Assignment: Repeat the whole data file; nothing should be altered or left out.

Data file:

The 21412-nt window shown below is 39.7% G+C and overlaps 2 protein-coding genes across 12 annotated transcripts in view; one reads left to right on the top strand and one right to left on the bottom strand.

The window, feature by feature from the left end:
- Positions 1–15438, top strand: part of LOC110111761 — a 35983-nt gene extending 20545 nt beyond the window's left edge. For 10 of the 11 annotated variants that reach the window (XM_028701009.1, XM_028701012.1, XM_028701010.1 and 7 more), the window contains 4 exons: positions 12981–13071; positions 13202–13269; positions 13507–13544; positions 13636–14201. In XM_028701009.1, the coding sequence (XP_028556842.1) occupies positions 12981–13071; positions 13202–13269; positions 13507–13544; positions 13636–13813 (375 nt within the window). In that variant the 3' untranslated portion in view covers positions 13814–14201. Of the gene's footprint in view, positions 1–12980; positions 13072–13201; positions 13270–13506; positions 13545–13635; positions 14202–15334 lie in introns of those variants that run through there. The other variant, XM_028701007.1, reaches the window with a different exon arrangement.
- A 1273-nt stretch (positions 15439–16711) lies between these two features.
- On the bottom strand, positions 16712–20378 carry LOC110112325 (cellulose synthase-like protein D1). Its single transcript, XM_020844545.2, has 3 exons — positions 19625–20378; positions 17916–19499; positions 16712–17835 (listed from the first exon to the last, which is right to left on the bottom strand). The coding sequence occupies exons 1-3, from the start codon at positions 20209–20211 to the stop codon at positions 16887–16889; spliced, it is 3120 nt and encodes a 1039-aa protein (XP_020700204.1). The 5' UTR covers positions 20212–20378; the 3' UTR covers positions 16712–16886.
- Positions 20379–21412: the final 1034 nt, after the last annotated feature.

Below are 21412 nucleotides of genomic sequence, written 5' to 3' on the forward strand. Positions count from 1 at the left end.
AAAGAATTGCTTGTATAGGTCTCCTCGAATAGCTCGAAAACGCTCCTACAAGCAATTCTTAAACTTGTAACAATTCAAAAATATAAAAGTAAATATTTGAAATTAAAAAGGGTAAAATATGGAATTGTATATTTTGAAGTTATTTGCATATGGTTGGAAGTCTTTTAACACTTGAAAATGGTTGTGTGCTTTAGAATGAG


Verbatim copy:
The 21412-nt window shown below is 39.7% G+C and overlaps 2 protein-coding genes across 12 annotated transcripts in view; one reads left to right on the top strand and one right to left on the bottom strand.

The window, feature by feature from the left end:
- Positions 1–15438, top strand: part of LOC110111761 — a 35983-nt gene extending 20545 nt beyond the window's left edge. For 10 of the 11 annotated variants that reach the window (XM_028701009.1, XM_028701012.1, XM_028701010.1 and 7 more), the window contains 4 exons: positions 12981–13071; positions 13202–13269; positions 13507–13544; positions 13636–14201. In XM_028701009.1, the coding sequence (XP_028556842.1) occupies positions 12981–13071; positions 13202–13269; positions 13507–13544; positions 13636–13813 (375 nt within the window). In that variant the 3' untranslated portion in view covers positions 13814–14201. Of the gene's footprint in view, positions 1–12980; positions 13072–13201; positions 13270–13506; positions 13545–13635; positions 14202–15334 lie in introns of those variants that run through there. The other variant, XM_028701007.1, reaches the window with a different exon arrangement.
- A 1273-nt stretch (positions 15439–16711) lies between these two features.
- On the bottom strand, positions 16712–20378 carry LOC110112325 (cellulose synthase-like protein D1). Its single transcript, XM_020844545.2, has 3 exons — positions 19625–20378; positions 17916–19499; positions 16712–17835 (listed from the first exon to the last, which is right to left on the bottom strand). The coding sequence occupies exons 1-3, from the start codon at positions 20209–20211 to the stop codon at positions 16887–16889; spliced, it is 3120 nt and encodes a 1039-aa protein (XP_020700204.1). The 5' UTR covers positions 20212–20378; the 3' UTR covers positions 16712–16886.
- Positions 20379–21412: the final 1034 nt, after the last annotated feature.

Below are 21412 nucleotides of genomic sequence, written 5' to 3' on the forward strand. Positions count from 1 at the left end.
AAAGAATTGCTTGTATAGGTCTCCTCGAATAGCTCGAAAACGCTCCTACAAGCAATTCTTAAACTTGTAACAATTCAAAAATATAAAAGTAAATATTTGAAATTAAAAAGGGTAAAATATGGAATTGTATATTTTGAAGTTATTTGCATATGGTTGGAAGTCTTTTAACACTTGAAAATGGTTGTGTGCTTTAGAATGAG